The recursive_size function implementation:

//  recursive_size implementation
template<class T> requires (!std::ranges::range<T>)
auto recursive_size(const T& input)
{
    return 1;
}

template<class T> requires (!is_elements_iterable<T> && std::ranges::range<T>)
auto recursive_size(const T& input)
{
    return input.size();
}

template<class T> requires (is_elements_iterable<T>)
auto recursive_size(const T& input)
{
    return std::transform_reduce(std::begin(input), std::end(input), std::size_t{}, std::plus<std::size_t>(), [](auto& element) {
        return recursive_size(element);
        });
}

The test of population_variance function is like:

std::vector<double> test_vector{ 1, 2, 3, 4, 5 };
std::cout << "recursive_size of test_vector: " << recursive_size(test_vector) << std::endl;
std::cout << "population_variance of test_vector: " << population_variance(test_vector) << std::endl;

//  std::vector<std::vector<double>> case
std::vector<decltype(test_vector)> test_vector2;
test_vector2.push_back(test_vector);
test_vector2.push_back(test_vector);
test_vector2.push_back(test_vector);

std::cout << "recursive_size of test_vector2: " << recursive_size(test_vector2) << std::endl;
std::cout << "population_variance of test_vector2: " << population_variance(test_vector2) << std::endl;

auto test_vector3 = n_dim_container_generator<10, std::vector, decltype(test_vector)>(test_vector, 3);
std::cout << "recursive_size of test_vector3: " << recursive_size(test_vector3) << std::endl;
std::cout << "population_variance of test_vector3: " << population_variance(test_vector3) << std::endl;

Then, the execution output:

recursive_size of test_vector: 5
population_variance of test_vector: 2
recursive_size of test_vector2: 15
population_variance of test_vector2: 2
recursive_size of test_vector3: 295245
population_variance of test_vector3: 2

Another test of population_variance function:

std::vector<double> test_vector{ 1, 2, 3 };
std::cout << "recursive_size of test_vector: " << recursive_size(test_vector) << std::endl;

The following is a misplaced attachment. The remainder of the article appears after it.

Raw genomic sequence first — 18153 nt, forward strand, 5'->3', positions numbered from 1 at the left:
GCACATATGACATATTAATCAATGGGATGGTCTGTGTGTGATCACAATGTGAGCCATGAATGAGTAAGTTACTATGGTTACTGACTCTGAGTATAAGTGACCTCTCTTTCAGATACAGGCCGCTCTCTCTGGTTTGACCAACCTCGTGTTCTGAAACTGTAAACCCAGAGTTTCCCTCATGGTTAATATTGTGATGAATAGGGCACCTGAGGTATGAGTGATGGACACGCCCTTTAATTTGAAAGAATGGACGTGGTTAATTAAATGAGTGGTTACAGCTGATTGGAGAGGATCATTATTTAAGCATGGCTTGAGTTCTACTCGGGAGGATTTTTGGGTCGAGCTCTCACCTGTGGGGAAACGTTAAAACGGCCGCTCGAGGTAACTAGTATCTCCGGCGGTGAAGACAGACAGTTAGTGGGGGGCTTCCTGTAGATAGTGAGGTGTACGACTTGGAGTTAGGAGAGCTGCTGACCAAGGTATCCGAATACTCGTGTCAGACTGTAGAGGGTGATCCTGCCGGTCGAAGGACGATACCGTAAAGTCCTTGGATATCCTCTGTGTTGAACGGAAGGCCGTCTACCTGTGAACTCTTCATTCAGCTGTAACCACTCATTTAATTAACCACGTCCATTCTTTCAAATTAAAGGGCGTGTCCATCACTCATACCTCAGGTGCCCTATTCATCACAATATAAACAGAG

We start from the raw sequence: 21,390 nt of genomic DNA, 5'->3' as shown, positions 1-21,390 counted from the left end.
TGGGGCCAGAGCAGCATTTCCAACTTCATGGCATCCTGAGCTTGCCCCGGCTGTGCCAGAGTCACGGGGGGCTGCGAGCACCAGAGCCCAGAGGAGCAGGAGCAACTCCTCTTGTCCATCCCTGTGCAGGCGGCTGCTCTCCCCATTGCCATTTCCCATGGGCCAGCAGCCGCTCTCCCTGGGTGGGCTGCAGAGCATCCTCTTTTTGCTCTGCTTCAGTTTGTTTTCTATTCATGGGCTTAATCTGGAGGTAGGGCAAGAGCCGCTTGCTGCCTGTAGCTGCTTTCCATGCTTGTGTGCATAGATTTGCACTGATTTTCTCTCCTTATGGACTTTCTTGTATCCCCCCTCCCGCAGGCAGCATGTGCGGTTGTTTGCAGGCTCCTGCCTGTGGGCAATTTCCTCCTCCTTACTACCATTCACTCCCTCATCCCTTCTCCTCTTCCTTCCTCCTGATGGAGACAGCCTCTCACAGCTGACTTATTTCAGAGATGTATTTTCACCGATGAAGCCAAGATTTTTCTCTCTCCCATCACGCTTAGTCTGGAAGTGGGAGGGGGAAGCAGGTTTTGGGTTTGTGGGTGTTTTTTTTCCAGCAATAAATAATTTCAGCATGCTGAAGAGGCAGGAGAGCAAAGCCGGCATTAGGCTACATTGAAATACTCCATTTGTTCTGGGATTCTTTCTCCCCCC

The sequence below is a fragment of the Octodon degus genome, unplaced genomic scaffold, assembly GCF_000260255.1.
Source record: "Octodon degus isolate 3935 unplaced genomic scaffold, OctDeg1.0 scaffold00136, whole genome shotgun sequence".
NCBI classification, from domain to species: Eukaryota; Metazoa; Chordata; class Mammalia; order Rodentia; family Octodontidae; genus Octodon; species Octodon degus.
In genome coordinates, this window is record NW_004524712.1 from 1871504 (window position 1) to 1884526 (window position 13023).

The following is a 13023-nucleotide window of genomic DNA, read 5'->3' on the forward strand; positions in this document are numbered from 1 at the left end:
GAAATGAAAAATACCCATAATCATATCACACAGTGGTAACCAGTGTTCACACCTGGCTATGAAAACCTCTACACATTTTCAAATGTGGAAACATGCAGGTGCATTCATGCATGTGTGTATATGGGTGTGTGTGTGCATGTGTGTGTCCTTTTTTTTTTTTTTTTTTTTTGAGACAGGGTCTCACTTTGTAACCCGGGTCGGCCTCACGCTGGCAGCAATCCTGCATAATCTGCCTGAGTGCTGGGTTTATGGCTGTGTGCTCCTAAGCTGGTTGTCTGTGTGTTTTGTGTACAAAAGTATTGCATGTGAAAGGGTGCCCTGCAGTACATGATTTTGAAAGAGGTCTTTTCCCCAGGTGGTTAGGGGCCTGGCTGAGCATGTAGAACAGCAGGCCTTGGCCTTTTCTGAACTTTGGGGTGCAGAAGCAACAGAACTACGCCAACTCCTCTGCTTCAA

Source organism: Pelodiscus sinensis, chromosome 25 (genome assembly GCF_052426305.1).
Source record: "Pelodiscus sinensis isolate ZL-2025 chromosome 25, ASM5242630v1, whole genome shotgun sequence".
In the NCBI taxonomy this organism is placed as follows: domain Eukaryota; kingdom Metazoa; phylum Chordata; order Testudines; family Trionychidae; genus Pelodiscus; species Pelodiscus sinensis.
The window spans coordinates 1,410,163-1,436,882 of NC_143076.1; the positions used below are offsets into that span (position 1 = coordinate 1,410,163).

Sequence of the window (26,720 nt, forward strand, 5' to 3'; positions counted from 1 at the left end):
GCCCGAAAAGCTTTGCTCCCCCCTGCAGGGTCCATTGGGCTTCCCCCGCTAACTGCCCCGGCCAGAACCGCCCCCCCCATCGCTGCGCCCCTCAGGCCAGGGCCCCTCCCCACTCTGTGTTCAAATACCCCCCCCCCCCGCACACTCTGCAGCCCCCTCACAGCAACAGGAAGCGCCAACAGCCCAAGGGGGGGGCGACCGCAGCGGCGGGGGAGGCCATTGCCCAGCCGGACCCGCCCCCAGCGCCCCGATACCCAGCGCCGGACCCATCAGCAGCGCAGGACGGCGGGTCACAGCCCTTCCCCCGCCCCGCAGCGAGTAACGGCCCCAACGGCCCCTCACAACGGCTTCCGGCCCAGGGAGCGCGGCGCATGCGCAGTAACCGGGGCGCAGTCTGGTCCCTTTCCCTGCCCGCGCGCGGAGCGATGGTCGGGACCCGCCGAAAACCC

std::cout << "population_variance of test_vector: " << population_variance(test_vector) << std::endl;

//  std::vector<std::vector<double>> case
std::vector<decltype(test_vector)> test_vector2;
test_vector2.push_back(test_vector);
test_vector2.push_back(test_vector);
test_vector2.push_back(test_vector);

std::cout << "recursive_size of test_vector2: " << recursive_size(test_vector2) << std::endl;
std::cout << "population_variance of test_vector2: " << population_variance(test_vector2) << std::endl;

auto test_vector3 = n_dim_container_generator<10, std::vector, decltype(test_vector)>(test_vector, 3);
std::cout << "recursive_size of test_vector3: " << recursive_size(test_vector3) << std::endl;
std::cout << "population_variance of test_vector3: " << population_variance(test_vector3) << std::endl;

The execution output of the above test code:

recursive_size of test_vector: 3
population_variance of test_vector: 0.666667
recursive_size of test_vector2: 9
population_variance of test_vector2: 0.666667
recursive_size of test_vector3: 177147
population_variance of test_vector3: 0.666667

A Godbolt link is here.

All suggestions are welcome.

The summary information:

  • Which question it is a follow-up to?

    A population_variance Function For Various Type Arbitrary Nested Iterable Implementation in C++

  • What changes has been made in the code since last question?

    I am trying to implement a recursive_transform_reduce function here and use it in population_variance function.

  • Why a new review is being asked for?

    Please check the implementation of recursive_transform_reduce function and if there is any possible improvement, please let me know.

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Ensure init is only used once

Since you pass the value of init to recursive calls to recursive_transform_reduce(), the value of init ends up being added potentially more than once to the output. For example:

recursive_transform_reduce(std::vector<std::vector<int>>{{},{}}, 1, std::identity())

This will return 3 instead of 1. To fix it, instead of passing init, pass ValueType{} to the recursive call. Although of course that assumes there is a default constructible null element.

Consider using advice given in earlier answers

I think you should follow the advise given to you in this answer to your question you reference about a recursive iter_value_t:

  • Have one unconstrained template
  • Avoid the requires clause if possible by using the concept name instead of class in the template parameter list

Also again, both your templates implement do a std::transform_reduce(), you just wrote out one of them manually. But it should just be one of the variants that has to do the heavy lifting, the other can just deal with a single value. Then it becomes:

template<class Input, class T, class UnaryOp, class BinaryOp = std::plus<T>>
constexpr auto recursive_transform_reduce(const Input& input, T init, const UnaryOp& unary_op, const BinaryOp& binop = std::plus<T>())
{
    return binop(init, unary_op(input));
}

template<std::ranges::range Input, class T, class UnaryOp, class BinaryOp = std::plus<T>>
constexpr auto recursive_transform_reduce(const Input& input, T init, const UnaryOp& unary_op, const BinaryOp& binop = std::plus<T>())
{
    return std::transform_reduce(std::begin(input), std::end(input), init, binop, [&](auto& element) {
        return recursive_transform_reduce(element, T{}, unary_op, binop);
    });
}

I also changed the names of the types to match std::transform_reduce.